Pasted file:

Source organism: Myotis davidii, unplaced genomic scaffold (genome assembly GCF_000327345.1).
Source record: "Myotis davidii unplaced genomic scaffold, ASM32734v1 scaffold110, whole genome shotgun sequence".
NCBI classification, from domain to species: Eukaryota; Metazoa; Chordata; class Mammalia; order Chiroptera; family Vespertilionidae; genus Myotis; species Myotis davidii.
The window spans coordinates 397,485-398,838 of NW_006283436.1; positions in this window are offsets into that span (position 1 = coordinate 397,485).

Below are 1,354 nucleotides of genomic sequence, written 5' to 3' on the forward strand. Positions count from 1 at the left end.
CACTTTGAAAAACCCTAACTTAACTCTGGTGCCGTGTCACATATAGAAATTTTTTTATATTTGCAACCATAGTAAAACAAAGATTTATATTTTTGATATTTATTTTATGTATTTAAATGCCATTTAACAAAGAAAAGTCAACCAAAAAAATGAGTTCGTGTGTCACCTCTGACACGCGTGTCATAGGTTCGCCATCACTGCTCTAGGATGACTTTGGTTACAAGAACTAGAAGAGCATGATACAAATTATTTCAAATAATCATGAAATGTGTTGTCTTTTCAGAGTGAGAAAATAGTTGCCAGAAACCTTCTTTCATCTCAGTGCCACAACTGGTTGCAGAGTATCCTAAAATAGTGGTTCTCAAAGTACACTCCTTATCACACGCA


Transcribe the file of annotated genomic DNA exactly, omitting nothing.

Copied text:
Source organism: Myotis davidii, unplaced genomic scaffold (genome assembly GCF_000327345.1).
Source record: "Myotis davidii unplaced genomic scaffold, ASM32734v1 scaffold110, whole genome shotgun sequence".
NCBI classification, from domain to species: Eukaryota; Metazoa; Chordata; class Mammalia; order Chiroptera; family Vespertilionidae; genus Myotis; species Myotis davidii.
The window spans coordinates 397,485-398,838 of NW_006283436.1; positions in this window are offsets into that span (position 1 = coordinate 397,485).

Below are 1,354 nucleotides of genomic sequence, written 5' to 3' on the forward strand. Positions count from 1 at the left end.
CACTTTGAAAAACCCTAACTTAACTCTGGTGCCGTGTCACATATAGAAATTTTTTTATATTTGCAACCATAGTAAAACAAAGATTTATATTTTTGATATTTATTTTATGTATTTAAATGCCATTTAACAAAGAAAAGTCAACCAAAAAAATGAGTTCGTGTGTCACCTCTGACACGCGTGTCATAGGTTCGCCATCACTGCTCTAGGATGACTTTGGTTACAAGAACTAGAAGAGCATGATACAAATTATTTCAAATAATCATGAAATGTGTTGTCTTTTCAGAGTGAGAAAATAGTTGCCAGAAACCTTCTTTCATCTCAGTGCCACAACTGGTTGCAGAGTATCCTAAAATAGTGGTTCTCAAAGTACACTCCTTATCACACGCA